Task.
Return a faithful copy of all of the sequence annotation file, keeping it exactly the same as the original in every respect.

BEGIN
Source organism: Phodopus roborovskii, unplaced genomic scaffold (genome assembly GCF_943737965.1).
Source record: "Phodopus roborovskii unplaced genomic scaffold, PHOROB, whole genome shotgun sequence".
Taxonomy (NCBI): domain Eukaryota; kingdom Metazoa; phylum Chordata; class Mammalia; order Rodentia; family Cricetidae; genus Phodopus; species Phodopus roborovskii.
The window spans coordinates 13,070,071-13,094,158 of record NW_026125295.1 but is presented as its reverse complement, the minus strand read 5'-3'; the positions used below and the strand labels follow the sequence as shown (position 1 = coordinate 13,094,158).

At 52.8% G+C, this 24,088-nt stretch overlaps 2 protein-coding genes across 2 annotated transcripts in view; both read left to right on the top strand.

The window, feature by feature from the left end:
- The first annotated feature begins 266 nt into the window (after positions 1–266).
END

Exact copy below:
Source organism: Phodopus roborovskii, unplaced genomic scaffold (genome assembly GCF_943737965.1).
Source record: "Phodopus roborovskii unplaced genomic scaffold, PHOROB, whole genome shotgun sequence".
Taxonomy (NCBI): domain Eukaryota; kingdom Metazoa; phylum Chordata; class Mammalia; order Rodentia; family Cricetidae; genus Phodopus; species Phodopus roborovskii.
The window spans coordinates 13,070,071-13,094,158 of record NW_026125295.1 but is presented as its reverse complement, the minus strand read 5'-3'; the positions used below and the strand labels follow the sequence as shown (position 1 = coordinate 13,094,158).

At 52.8% G+C, this 24,088-nt stretch overlaps 2 protein-coding genes across 2 annotated transcripts in view; both read left to right on the top strand.

The window, feature by feature from the left end:
- The first annotated feature begins 266 nt into the window (after positions 1–266).